Skip to main content

Netanyahu cancels UAE trip over disagreement with Jordan

Prime Minister Benjamin Netanyahu said he was forced to postpone today's trip to the United Arab Emirates when Jordan dragged its feet on approval to cross its skies.
This picture taken on December 16, 2020 shows a view above Israel from the window of a plane aboard a flydubai flight from Ben Gurion International Airport to Dubai upon departure. - The first flydubai aircraft landed in Dubai from Tel Aviv on November 26, inaugurating commercial flights between the two cities following the normalisation of ties between the UAE and Israel. The United Arab Emirates in September signed a landmark US-brokered deal to formalise relations with Israel, the first such agreement by

Prime Minister Benjamin Netanyahu canceled his trip to the United Arab Emirates this morning shortly before he was due to depart. Israeli officials first said there were two reasons for postponing the trip — the prime minister’s wife Sara's hospitalization yesterday with appendicitis and Jordan’s delay in approving Netanyahu’s flight path over Jordanian skies en route to Abu Dhabi.

A statement from Netanyahu's office mentioned only the second reason, saying Amman was retaliating for the cancelation yesterday of a visit by Jordanian Crown Prince Hussein bin Abdullah to Al-Aqsa Mosque at the Temple Mount.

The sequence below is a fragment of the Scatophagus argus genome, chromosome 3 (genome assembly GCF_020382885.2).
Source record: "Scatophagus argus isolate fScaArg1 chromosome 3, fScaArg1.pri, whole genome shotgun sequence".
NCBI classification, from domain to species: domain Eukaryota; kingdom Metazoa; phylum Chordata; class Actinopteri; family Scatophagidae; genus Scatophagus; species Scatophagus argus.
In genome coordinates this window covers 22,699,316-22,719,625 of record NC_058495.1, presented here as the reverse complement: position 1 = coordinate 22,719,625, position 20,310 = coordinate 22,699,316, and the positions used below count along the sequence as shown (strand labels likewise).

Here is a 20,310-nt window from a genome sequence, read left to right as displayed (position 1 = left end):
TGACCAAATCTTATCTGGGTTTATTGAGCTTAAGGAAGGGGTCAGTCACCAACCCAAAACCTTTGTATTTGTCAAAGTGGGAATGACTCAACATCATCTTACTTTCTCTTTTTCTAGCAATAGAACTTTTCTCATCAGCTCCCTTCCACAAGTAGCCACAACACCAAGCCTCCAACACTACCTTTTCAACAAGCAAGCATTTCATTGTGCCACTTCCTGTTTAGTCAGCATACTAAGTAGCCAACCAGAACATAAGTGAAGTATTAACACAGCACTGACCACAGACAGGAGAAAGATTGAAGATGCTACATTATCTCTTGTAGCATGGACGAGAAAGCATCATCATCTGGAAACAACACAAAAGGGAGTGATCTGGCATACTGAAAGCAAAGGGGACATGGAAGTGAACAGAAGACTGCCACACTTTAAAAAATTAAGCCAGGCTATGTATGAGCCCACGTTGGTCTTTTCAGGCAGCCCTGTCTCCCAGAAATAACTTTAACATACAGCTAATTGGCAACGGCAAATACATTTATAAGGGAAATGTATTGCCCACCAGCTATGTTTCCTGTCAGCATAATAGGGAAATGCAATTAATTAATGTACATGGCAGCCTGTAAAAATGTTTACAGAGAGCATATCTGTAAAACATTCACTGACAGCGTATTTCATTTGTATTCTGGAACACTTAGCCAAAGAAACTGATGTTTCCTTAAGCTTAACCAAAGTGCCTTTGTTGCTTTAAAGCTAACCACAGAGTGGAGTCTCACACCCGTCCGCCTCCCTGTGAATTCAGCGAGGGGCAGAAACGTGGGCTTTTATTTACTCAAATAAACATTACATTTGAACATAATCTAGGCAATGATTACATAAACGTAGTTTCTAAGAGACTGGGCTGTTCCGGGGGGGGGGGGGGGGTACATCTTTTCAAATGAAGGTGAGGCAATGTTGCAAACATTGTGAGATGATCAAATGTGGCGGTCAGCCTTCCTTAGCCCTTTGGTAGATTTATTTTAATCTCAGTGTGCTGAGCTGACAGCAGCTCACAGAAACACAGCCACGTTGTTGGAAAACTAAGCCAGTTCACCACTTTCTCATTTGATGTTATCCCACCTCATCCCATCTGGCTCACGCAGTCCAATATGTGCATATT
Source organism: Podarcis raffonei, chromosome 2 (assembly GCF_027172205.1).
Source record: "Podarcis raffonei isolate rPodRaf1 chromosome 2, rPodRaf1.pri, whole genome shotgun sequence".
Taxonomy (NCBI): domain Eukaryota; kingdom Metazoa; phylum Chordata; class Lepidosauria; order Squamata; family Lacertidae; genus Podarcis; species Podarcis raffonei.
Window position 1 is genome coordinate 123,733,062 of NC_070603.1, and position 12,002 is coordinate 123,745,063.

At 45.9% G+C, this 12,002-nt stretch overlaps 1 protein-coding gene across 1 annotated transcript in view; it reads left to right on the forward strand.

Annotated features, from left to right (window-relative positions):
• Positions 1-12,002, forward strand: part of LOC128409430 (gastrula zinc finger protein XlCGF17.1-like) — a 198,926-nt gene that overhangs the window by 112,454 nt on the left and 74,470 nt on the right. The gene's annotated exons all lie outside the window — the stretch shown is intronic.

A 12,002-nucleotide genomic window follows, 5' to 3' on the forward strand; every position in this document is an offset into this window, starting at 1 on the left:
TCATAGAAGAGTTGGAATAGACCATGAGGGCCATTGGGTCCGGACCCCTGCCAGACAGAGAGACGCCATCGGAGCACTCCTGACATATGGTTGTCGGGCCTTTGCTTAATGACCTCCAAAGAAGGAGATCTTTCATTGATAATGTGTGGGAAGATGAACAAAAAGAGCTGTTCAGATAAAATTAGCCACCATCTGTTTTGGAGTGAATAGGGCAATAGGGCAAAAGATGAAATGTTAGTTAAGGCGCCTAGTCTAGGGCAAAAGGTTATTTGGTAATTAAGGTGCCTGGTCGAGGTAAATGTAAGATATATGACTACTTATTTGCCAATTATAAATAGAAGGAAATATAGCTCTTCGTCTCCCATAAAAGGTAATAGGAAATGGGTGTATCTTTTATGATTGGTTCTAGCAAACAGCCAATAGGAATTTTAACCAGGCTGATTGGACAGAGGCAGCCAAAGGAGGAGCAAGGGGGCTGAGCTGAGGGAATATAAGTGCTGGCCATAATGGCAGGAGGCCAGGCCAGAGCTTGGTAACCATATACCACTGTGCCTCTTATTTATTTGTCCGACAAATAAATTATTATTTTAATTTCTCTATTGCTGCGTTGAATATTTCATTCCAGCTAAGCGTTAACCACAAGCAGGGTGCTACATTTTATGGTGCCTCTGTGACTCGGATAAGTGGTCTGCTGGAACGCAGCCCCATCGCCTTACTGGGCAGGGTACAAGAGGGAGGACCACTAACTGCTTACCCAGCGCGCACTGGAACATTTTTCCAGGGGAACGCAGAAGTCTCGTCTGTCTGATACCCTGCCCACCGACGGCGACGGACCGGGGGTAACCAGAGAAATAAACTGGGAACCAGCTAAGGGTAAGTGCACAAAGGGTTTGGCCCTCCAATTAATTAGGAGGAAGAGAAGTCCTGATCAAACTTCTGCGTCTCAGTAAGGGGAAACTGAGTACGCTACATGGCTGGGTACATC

Netanyahu’s visit “was postponed due to difficulties in coordinating his flight in Jordanian airspace. These difficulties apparently stemmed from the cancellation of the Jordanian crown prince’s visit to the Temple Mount due to a disagreement over security procedures at the site.” The prime minister’s office added that eventually Jordan agreed for Netanyahu’s flight to use Jordanian airspace, but due to the delay the prime minister and Emirati Crown Prince Sheikh Mohammed bin Zayed agreed to reschedule the visit.

Israeli reports claimed that the visit of the Jordanian crown prince had been coordinated with Israeli security well ahead of time. However, the prince arrived at the Allenby Bridge border crossing with more armed guards than had been agreed upon. Israel refused to let the additional guards enter and Hussein canceled his visit. Other reports said the dispute between the security teams erupted before the crown prince arrived to the crossing point and that Israel had blocked certain roads in preparation for the prince's convoy and that two buses carrying the prince's staff arrived to Jerusalem before the incident.